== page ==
To test this idea, future work should examine whether the features of basal ganglia activity can drive a Brain Machine Interface for robotic control in real-time. If so, the next question is whether signals from the basal ganglia are sufficient to control robotic devices, or if signals from other parts of the brain are needed too.

https://doi.org/10.7554/eLife.19089.002

Introduction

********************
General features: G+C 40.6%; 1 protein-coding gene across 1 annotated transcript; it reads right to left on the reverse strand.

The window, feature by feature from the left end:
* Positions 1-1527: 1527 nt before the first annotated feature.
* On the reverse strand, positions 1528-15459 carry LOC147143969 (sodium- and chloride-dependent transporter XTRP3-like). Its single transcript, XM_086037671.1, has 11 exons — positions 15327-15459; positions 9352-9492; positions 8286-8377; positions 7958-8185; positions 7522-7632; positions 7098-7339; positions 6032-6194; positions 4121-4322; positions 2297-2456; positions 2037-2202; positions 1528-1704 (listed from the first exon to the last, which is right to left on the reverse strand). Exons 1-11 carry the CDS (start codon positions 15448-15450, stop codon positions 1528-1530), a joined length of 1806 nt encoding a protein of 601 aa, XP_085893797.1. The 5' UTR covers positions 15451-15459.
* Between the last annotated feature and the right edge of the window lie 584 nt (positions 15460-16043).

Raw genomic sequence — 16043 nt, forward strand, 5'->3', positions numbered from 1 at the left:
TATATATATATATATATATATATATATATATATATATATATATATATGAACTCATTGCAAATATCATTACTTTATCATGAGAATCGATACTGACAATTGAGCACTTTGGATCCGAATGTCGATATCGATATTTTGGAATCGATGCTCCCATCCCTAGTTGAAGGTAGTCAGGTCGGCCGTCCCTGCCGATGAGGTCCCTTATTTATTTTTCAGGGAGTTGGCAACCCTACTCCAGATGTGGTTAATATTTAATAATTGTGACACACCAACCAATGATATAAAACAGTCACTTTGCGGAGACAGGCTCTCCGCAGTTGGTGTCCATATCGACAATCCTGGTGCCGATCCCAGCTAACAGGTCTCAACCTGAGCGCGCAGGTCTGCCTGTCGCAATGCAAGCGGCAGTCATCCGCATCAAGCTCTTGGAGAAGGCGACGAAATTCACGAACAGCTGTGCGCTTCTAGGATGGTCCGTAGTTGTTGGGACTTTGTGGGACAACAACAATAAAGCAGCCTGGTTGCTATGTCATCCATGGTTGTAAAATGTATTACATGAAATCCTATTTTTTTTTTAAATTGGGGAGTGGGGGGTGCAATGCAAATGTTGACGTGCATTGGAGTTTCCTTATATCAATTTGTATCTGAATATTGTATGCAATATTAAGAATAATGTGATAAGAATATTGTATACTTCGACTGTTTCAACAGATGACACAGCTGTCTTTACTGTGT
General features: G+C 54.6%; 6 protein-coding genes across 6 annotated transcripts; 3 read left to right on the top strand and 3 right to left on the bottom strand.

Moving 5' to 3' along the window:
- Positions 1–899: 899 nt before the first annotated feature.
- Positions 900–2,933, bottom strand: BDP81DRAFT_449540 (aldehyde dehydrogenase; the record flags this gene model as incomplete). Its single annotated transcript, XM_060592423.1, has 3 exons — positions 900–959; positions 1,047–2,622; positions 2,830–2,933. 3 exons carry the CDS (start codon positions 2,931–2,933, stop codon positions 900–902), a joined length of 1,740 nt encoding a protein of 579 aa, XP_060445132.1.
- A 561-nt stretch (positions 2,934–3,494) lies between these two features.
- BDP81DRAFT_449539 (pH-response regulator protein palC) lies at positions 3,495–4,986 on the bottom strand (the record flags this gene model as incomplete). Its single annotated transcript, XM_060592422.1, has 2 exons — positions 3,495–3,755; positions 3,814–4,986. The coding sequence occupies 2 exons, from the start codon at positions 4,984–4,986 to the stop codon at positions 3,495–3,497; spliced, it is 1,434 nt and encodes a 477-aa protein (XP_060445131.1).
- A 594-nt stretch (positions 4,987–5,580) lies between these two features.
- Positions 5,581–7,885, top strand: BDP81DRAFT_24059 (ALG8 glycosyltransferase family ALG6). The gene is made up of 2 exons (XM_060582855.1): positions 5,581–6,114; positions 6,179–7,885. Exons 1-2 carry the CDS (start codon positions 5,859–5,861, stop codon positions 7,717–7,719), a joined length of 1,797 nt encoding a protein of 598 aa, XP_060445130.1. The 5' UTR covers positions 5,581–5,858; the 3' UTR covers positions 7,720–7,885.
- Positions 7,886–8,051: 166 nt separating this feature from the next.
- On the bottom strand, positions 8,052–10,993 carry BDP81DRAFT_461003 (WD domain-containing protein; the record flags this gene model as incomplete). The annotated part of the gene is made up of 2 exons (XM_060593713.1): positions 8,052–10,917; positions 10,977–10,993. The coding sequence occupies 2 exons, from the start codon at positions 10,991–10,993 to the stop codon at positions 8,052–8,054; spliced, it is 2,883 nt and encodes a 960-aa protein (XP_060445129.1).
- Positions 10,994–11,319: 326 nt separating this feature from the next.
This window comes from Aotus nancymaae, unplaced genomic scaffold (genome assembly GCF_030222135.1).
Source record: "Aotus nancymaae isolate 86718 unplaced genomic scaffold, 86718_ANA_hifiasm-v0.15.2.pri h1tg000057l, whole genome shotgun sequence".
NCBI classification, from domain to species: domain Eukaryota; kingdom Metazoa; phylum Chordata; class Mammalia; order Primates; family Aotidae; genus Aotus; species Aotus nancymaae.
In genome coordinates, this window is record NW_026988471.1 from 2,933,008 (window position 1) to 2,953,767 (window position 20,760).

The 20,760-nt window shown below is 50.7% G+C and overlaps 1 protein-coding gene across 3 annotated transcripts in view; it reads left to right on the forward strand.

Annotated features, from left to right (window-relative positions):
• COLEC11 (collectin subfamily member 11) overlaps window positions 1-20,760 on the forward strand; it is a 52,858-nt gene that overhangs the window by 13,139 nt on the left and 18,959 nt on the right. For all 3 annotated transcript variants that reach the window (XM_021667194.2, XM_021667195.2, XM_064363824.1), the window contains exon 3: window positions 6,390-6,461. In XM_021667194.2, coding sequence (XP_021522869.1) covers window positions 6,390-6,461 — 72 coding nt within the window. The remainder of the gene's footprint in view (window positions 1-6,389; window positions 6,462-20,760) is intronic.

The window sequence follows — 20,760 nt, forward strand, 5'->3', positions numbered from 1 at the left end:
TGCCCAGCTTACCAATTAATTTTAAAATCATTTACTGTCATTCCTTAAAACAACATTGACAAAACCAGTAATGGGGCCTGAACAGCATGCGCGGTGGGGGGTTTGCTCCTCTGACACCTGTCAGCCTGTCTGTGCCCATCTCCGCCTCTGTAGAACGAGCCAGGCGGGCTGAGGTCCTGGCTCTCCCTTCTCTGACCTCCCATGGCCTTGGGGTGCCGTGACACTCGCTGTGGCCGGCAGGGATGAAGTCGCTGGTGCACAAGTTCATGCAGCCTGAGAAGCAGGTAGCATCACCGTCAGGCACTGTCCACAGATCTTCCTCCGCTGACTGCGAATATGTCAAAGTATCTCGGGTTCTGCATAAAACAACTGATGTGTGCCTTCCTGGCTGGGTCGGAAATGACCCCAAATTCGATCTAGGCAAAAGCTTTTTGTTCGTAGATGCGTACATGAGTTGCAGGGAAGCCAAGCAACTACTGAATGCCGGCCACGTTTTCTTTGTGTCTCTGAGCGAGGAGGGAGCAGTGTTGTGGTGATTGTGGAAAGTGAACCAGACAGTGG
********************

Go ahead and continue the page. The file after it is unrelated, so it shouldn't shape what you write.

Accurate control of grip force is essential in the manipulation of objects in everyday life. Knowledge of how gripping force is encoded in the brain would facilitate the design and control of brain machine interfaces (BMI) driving neuroprosthetics to help physically impaired patients. However, the results of studies aimed to decode force based on cortical neural activity are still far from consistent and satisfactory, and no BMI user has yet achieved manipulation of the force generated by a robotic hand (Velliste et al., 2008; Collinger et al., 2013), or the control of the simulated grasp force used for a virtual object (Bensmaia and Miller, 2014).